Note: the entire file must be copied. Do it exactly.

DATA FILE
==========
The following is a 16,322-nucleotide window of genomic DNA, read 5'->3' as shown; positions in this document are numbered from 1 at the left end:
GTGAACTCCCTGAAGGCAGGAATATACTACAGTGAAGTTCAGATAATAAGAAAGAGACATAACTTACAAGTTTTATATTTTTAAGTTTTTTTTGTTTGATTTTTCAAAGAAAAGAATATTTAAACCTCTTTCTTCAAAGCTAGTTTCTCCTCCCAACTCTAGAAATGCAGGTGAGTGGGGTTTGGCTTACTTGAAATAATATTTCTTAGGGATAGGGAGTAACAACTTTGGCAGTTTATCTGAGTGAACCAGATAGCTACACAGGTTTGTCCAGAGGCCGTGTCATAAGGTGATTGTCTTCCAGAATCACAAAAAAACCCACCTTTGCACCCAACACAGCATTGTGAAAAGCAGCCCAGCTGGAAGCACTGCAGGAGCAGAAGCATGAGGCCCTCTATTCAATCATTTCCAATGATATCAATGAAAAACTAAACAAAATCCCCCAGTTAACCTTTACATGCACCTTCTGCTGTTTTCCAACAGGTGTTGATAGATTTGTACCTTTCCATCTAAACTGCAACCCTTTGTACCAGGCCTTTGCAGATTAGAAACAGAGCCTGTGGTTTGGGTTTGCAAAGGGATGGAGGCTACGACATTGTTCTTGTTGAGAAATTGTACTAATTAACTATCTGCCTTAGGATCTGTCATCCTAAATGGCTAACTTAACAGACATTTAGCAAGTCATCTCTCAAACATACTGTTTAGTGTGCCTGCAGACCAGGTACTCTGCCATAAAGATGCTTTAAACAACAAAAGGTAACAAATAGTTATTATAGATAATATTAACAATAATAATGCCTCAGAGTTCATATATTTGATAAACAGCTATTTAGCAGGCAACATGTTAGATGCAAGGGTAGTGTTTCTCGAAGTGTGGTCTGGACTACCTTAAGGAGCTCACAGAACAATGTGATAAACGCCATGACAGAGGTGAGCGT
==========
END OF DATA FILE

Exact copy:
The following is a 16,322-nucleotide window of genomic DNA, read 5'->3' as shown; positions in this document are numbered from 1 at the left end:
GTGAACTCCCTGAAGGCAGGAATATACTACAGTGAAGTTCAGATAATAAGAAAGAGACATAACTTACAAGTTTTATATTTTTAAGTTTTTTTTGTTTGATTTTTCAAAGAAAAGAATATTTAAACCTCTTTCTTCAAAGCTAGTTTCTCCTCCCAACTCTAGAAATGCAGGTGAGTGGGGTTTGGCTTACTTGAAATAATATTTCTTAGGGATAGGGAGTAACAACTTTGGCAGTTTATCTGAGTGAACCAGATAGCTACACAGGTTTGTCCAGAGGCCGTGTCATAAGGTGATTGTCTTCCAGAATCACAAAAAAACCCACCTTTGCACCCAACACAGCATTGTGAAAAGCAGCCCAGCTGGAAGCACTGCAGGAGCAGAAGCATGAGGCCCTCTATTCAATCATTTCCAATGATATCAATGAAAAACTAAACAAAATCCCCCAGTTAACCTTTACATGCACCTTCTGCTGTTTTCCAACAGGTGTTGATAGATTTGTACCTTTCCATCTAAACTGCAACCCTTTGTACCAGGCCTTTGCAGATTAGAAACAGAGCCTGTGGTTTGGGTTTGCAAAGGGATGGAGGCTACGACATTGTTCTTGTTGAGAAATTGTACTAATTAACTATCTGCCTTAGGATCTGTCATCCTAAATGGCTAACTTAACAGACATTTAGCAAGTCATCTCTCAAACATACTGTTTAGTGTGCCTGCAGACCAGGTACTCTGCCATAAAGATGCTTTAAACAACAAAAGGTAACAAATAGTTATTATAGATAATATTAACAATAATAATGCCTCAGAGTTCATATATTTGATAAACAGCTATTTAGCAGGCAACATGTTAGATGCAAGGGTAGTGTTTCTCGAAGTGTGGTCTGGACTACCTTAAGGAGCTCACAGAACAATGTGATAAACGCCATGACAGAGGTGAGCGT